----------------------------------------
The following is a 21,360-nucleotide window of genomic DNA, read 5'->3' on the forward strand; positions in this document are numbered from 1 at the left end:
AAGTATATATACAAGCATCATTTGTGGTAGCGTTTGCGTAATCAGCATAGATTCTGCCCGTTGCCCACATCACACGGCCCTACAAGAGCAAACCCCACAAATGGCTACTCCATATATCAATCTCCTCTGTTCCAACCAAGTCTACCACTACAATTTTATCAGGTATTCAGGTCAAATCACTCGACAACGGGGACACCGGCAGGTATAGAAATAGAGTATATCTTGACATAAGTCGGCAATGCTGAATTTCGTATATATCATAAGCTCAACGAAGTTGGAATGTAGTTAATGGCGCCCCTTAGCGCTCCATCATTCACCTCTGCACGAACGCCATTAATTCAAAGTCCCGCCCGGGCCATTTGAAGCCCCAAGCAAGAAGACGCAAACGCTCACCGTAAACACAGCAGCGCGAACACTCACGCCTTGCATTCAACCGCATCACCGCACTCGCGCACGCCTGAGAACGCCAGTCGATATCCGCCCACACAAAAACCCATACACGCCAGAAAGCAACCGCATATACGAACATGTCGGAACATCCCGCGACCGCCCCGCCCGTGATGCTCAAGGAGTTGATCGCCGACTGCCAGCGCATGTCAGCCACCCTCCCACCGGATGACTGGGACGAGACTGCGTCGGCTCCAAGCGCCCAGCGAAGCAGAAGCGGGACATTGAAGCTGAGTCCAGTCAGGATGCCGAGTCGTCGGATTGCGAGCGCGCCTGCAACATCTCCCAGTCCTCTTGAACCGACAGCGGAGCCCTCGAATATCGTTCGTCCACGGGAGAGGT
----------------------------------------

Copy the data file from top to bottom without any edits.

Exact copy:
The following is a 21,360-nucleotide window of genomic DNA, read 5'->3' on the forward strand; positions in this document are numbered from 1 at the left end:
AAGTATATATACAAGCATCATTTGTGGTAGCGTTTGCGTAATCAGCATAGATTCTGCCCGTTGCCCACATCACACGGCCCTACAAGAGCAAACCCCACAAATGGCTACTCCATATATCAATCTCCTCTGTTCCAACCAAGTCTACCACTACAATTTTATCAGGTATTCAGGTCAAATCACTCGACAACGGGGACACCGGCAGGTATAGAAATAGAGTATATCTTGACATAAGTCGGCAATGCTGAATTTCGTATATATCATAAGCTCAACGAAGTTGGAATGTAGTTAATGGCGCCCCTTAGCGCTCCATCATTCACCTCTGCACGAACGCCATTAATTCAAAGTCCCGCCCGGGCCATTTGAAGCCCCAAGCAAGAAGACGCAAACGCTCACCGTAAACACAGCAGCGCGAACACTCACGCCTTGCATTCAACCGCATCACCGCACTCGCGCACGCCTGAGAACGCCAGTCGATATCCGCCCACACAAAAACCCATACACGCCAGAAAGCAACCGCATATACGAACATGTCGGAACATCCCGCGACCGCCCCGCCCGTGATGCTCAAGGAGTTGATCGCCGACTGCCAGCGCATGTCAGCCACCCTCCCACCGGATGACTGGGACGAGACTGCGTCGGCTCCAAGCGCCCAGCGAAGCAGAAGCGGGACATTGAAGCTGAGTCCAGTCAGGATGCCGAGTCGTCGGATTGCGAGCGCGCCTGCAACATCTCCCAGTCCTCTTGAACCGACAGCGGAGCCCTCGAATATCGTTCGTCCACGGGAGAGGT